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COVID-19: ADVICE FOR STaff, STUDENTS AND COMMUNITY

Creating career-ready graduates during a pandemic

Thursday 22 October 2020

Fiona Roberts
Fiona Roberts, Teaching Excellence Fellow at RGU, writes how the pandemic has made us more aware of the important role of healthcare professionals in treating patients in intensive care and how RGU has a long history of preparing such graduates.

The pandemic has made us more aware of the important role of healthcare professionals in treating patients in intensive care but also in guiding their longer-term rehabilitation. Within Scotland there is a shortage of Allied Health Professionals and it is critical that despite COVID-19 we continue to produce these graduates to confidently join the workforce. This will enable them to get on with treating and rehabilitating patients and promoting longer term health and wellbeing. 

Robert Gordon University (RGU), Scotland’s University of the Year 2021, has a long history of preparing such graduates. Currently Number 1 in the UK for Health Sciences (Guardian), we have extensive experience of what it takes to ensure our graduates are prepared for the rapidly changing health and social care arenas and the challenges they will encounter. Our aim is to equip healthcare graduates, not just with the skills required for today, but those required for the future.

This is best achieved by actively engaging students in the learning experience to develop graduates who can think critically about theory, who can analyse complex information, solve problems, implement solutions, evaluate outcomes and instigate change as a result. Skills that cannot be developed sitting in a lecture theatre. A constructivist learning approach encourages students to review relevant theory before engaging in authentic and active learning activities that enable them to develop a deep understanding of what theory means in practice, scaffolding new knowledge as they progress. 

We also help students to understand that working with people is not always straightforward: people and their problems can be complex. Students need to be guided to think about the individual, their specific problems and what each individual needs to be able to do the things that are meaningful to them.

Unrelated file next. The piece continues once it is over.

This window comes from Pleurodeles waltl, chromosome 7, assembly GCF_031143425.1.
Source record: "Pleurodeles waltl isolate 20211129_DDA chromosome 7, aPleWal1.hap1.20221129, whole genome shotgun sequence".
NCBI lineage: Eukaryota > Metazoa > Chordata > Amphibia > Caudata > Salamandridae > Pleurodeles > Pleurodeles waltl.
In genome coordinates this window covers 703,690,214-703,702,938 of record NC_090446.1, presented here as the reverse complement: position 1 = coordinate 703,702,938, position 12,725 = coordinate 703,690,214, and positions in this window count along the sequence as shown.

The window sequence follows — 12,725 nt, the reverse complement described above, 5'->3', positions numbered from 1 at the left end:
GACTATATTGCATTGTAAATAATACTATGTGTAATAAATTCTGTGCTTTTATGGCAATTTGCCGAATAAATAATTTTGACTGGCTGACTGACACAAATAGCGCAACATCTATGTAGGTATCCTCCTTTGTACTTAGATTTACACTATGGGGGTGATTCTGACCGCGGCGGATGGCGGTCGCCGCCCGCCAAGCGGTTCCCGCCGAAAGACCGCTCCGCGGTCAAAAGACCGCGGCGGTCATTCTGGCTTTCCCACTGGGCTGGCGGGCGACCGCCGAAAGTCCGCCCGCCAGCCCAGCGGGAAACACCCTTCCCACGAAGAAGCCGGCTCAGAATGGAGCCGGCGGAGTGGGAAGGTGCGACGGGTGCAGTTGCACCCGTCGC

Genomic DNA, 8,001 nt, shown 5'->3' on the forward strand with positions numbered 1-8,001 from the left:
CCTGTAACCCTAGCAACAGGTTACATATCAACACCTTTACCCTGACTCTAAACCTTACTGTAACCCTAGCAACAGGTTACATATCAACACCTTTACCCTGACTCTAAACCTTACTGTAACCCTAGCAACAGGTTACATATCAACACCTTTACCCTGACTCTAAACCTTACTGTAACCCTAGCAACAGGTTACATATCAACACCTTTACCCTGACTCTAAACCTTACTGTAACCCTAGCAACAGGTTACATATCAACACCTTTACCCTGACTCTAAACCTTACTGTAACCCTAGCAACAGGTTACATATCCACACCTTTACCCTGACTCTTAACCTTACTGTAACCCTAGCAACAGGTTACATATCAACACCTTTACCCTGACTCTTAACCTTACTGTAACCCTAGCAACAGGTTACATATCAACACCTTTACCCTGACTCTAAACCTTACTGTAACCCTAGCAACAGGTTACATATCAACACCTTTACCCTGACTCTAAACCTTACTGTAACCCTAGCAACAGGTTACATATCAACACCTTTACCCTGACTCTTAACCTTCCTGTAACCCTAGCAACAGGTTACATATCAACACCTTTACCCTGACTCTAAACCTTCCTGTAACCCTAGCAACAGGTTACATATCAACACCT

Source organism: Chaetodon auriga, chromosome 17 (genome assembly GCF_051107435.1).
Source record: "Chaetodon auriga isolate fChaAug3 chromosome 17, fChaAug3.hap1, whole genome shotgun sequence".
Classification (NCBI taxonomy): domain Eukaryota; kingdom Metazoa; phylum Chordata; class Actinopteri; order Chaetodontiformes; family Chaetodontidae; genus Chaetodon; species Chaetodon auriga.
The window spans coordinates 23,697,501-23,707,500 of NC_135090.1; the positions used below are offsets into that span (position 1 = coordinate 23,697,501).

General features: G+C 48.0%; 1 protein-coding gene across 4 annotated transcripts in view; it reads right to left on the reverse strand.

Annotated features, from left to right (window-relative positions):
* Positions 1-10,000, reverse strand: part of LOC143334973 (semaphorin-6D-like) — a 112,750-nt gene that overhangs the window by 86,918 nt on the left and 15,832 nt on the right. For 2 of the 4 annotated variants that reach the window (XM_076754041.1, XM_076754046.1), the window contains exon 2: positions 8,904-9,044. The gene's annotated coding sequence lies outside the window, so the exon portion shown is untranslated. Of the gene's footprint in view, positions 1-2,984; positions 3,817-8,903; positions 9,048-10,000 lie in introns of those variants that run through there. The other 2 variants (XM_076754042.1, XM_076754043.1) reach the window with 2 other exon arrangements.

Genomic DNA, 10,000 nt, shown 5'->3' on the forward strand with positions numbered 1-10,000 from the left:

This requires not just theoretical knowledge but also practical experience. While the traditional approach of practicing skills on each other remains appropriate, at RGU we believe that student learning in university can be much more effective. For example, high-fidelity simulation provides students with the opportunity to practice applying knowledge and skills using scenarios with volunteer patients or high-fidelity computerised mannequins. Students can be exposed to very realistic learning situations, which require on-the-spot application of knowledge, problem solving and interventions. This is, however, a safe and controlled learning environment where feedback is gained through reflection on action as well as from peers, tutors, and the volunteer patient. We also believe students benefit from providing real services such as exercise groups and working within the community, but again where they can be supported and provided with feedback and guidance as necessary.

This variety of practical learning opportunities ensures students develop confidence prior to undertaking practice placement where their ability to apply learning really matters. A wide range of assessments also help develop both the overt and hidden curriculum and continually focus on the skills required in the workplace. The result of this learning approach? Graduates who entered the workplace during the pandemic who are now getting on with the job.

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